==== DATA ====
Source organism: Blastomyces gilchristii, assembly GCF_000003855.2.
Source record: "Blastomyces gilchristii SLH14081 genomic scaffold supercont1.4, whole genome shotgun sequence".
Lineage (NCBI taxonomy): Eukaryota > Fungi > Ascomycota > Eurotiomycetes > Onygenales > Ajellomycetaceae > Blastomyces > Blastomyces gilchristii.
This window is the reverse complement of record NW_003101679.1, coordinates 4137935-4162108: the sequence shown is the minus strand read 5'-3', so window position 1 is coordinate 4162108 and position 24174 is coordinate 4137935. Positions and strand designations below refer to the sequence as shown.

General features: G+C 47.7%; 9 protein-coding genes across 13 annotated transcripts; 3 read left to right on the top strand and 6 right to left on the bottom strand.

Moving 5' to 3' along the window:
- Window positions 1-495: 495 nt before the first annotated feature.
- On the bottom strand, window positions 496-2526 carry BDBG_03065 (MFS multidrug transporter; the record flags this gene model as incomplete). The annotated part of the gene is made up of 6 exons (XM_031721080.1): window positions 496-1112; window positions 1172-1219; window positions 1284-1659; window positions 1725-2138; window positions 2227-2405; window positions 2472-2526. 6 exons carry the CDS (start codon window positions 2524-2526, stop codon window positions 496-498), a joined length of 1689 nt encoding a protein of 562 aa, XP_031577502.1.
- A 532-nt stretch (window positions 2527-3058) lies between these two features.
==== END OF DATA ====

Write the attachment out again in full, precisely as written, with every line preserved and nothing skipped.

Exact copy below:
Source organism: Blastomyces gilchristii, assembly GCF_000003855.2.
Source record: "Blastomyces gilchristii SLH14081 genomic scaffold supercont1.4, whole genome shotgun sequence".
Lineage (NCBI taxonomy): Eukaryota > Fungi > Ascomycota > Eurotiomycetes > Onygenales > Ajellomycetaceae > Blastomyces > Blastomyces gilchristii.
This window is the reverse complement of record NW_003101679.1, coordinates 4137935-4162108: the sequence shown is the minus strand read 5'-3', so window position 1 is coordinate 4162108 and position 24174 is coordinate 4137935. Positions and strand designations below refer to the sequence as shown.

General features: G+C 47.7%; 9 protein-coding genes across 13 annotated transcripts; 3 read left to right on the top strand and 6 right to left on the bottom strand.

Moving 5' to 3' along the window:
- Window positions 1-495: 495 nt before the first annotated feature.
- On the bottom strand, window positions 496-2526 carry BDBG_03065 (MFS multidrug transporter; the record flags this gene model as incomplete). The annotated part of the gene is made up of 6 exons (XM_031721080.1): window positions 496-1112; window positions 1172-1219; window positions 1284-1659; window positions 1725-2138; window positions 2227-2405; window positions 2472-2526. 6 exons carry the CDS (start codon window positions 2524-2526, stop codon window positions 496-498), a joined length of 1689 nt encoding a protein of 562 aa, XP_031577502.1.
- A 532-nt stretch (window positions 2527-3058) lies between these two features.